Despite an outstanding 5-1 start to the season, the Twins have a problem that has to be solved in a hurry. In order for a team to win a lot, they need every player to hit some. It may feel like everyone is hitting, but that is not the case. The player who the Twins were hoping to lead the team in the future is looking lost again at the plate.
Center fielder Byron Buxton was hoping to start the season hitting like he was last September when he notched nine home runs. However, he has had a very disappointing start to 2017. To make the big league club, Buxton averaged .283 with 13 hits and 9 doubles this spring. But since the season started, he has looked completely overmatched, and sometimes lost, when hitting. Buxton is swinging at balls that are way out of the strike zone, which questions his capabilities of hitting major league pitching. Through six games this year, his offensive production has been nonexistent. Buxton has a .077 batting average to go along with 14 strike outs and two hits—and, miraculously, this in just 27 at-bats!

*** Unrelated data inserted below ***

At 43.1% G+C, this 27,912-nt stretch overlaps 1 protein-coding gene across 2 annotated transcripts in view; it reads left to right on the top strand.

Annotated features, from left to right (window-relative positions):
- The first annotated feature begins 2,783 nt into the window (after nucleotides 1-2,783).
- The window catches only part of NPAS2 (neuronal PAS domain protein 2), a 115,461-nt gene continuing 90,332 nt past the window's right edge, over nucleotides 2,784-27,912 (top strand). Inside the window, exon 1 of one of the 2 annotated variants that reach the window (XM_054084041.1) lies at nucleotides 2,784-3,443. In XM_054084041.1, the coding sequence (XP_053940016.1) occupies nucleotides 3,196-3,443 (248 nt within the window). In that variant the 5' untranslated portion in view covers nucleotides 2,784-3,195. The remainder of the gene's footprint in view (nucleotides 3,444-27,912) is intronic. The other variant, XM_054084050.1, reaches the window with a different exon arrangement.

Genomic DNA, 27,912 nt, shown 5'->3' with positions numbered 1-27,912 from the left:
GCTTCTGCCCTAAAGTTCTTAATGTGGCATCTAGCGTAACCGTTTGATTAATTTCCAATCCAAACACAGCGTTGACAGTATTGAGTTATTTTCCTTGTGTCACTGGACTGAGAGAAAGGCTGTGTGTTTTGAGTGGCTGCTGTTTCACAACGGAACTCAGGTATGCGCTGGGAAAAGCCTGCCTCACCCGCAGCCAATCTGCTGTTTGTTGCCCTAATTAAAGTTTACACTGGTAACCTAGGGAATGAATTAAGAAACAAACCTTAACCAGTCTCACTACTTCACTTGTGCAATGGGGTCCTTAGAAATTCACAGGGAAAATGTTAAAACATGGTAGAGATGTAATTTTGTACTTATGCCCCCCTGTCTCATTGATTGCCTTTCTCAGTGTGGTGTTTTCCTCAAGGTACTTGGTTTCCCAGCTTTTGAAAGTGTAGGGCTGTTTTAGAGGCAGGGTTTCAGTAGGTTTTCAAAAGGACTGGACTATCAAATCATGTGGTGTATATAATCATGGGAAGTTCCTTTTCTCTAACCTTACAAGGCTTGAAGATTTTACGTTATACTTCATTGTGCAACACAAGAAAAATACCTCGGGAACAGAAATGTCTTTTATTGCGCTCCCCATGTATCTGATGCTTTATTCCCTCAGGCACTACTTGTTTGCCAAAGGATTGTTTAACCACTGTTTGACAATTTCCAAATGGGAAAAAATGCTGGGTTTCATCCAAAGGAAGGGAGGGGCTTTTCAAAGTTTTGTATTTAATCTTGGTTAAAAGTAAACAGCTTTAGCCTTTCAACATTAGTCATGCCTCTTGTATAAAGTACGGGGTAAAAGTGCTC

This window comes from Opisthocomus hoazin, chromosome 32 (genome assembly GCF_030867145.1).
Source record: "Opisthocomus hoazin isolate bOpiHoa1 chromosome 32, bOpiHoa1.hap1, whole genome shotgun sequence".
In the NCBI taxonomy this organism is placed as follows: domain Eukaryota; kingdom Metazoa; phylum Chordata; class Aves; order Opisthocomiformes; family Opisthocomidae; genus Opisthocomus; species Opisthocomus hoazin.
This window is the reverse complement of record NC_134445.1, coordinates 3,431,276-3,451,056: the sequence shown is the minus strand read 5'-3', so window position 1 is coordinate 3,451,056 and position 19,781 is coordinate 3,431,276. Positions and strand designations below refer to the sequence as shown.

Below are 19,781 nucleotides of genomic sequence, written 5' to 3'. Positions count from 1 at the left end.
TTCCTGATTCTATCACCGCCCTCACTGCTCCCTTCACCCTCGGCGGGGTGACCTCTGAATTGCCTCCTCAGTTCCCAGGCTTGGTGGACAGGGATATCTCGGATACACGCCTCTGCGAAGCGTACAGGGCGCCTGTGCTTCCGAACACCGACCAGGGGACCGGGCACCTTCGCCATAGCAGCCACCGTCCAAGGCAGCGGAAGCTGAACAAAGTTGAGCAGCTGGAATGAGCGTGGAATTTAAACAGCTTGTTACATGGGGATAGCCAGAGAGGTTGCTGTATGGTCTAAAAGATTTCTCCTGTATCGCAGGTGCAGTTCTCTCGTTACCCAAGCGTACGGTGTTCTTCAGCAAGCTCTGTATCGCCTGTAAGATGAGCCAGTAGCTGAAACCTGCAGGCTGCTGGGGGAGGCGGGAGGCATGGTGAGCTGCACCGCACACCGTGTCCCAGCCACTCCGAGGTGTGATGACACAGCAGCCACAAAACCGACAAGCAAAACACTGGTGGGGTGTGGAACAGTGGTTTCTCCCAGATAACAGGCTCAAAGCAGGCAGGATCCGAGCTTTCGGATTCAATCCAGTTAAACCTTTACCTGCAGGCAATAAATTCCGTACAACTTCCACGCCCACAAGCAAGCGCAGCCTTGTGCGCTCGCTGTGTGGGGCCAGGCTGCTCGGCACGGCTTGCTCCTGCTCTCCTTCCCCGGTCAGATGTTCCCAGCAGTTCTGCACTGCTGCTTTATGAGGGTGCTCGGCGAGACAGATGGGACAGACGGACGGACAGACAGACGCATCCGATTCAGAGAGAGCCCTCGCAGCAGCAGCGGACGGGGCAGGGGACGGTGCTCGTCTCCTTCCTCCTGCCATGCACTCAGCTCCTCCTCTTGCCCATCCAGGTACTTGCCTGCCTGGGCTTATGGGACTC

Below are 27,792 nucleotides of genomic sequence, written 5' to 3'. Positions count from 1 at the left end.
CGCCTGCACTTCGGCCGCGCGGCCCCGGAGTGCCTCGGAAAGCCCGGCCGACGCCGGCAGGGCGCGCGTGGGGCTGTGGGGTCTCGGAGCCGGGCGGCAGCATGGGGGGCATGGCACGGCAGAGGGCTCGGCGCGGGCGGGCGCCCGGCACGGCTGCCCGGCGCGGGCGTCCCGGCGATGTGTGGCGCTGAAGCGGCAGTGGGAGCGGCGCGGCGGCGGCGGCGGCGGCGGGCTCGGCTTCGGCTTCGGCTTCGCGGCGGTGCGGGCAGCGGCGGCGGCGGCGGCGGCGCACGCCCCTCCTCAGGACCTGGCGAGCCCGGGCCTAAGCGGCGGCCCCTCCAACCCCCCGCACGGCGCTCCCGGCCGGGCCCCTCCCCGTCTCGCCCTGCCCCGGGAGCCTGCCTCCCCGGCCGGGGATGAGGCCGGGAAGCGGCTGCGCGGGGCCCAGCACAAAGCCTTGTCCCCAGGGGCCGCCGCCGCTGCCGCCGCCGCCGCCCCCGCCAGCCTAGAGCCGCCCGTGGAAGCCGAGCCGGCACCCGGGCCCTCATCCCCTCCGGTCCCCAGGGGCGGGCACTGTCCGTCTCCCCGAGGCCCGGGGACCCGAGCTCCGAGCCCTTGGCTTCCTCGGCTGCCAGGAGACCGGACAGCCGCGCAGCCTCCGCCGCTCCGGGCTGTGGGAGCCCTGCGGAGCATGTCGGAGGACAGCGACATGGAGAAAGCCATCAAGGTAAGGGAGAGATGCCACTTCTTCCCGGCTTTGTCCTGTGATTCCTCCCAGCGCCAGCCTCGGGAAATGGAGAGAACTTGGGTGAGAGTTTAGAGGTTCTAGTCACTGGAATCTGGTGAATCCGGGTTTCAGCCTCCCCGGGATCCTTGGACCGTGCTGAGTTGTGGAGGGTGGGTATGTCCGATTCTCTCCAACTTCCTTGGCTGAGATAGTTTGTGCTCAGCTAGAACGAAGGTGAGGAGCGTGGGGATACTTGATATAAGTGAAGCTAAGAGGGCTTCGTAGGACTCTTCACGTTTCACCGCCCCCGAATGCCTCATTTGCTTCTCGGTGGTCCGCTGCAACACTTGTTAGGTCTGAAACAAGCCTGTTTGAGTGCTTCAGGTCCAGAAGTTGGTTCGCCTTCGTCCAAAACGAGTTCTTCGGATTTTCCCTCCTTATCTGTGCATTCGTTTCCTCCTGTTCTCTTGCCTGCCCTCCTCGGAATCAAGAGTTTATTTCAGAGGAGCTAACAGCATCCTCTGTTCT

Buxton’s fielding expertise is saving him from being axed from the line-up. The 23-year-old has made some sweet catches to rob some runs. But making game-saving catches cannot be the only criteria for keeping him in the line-up.
In the first four games, Buxton was in the third spot of the batting order. When he kept striking out, Manager Paul Manager demoted him to batting seventh on Saturday, with Buxton remaining stagnant in that spot. Buxton’s struggles seem more prominent because he has come up with men on base more times than not and hasn’t been able to bring them in. If he keeps up this trend, the Twins should bench or send Buxton to Triple-A and bring up either Zach Granite or Daniel Palka.
As much as the Twins want to be patient with the Georgia native, they can’t afford any hiccups with this being their best start in years. Buxton will be General Manager Thad Levine’s first in-season, big decision that could indicate the direction of this year. Will Levine let him struggle or will we see a move made?
Written by: Michael L. Sack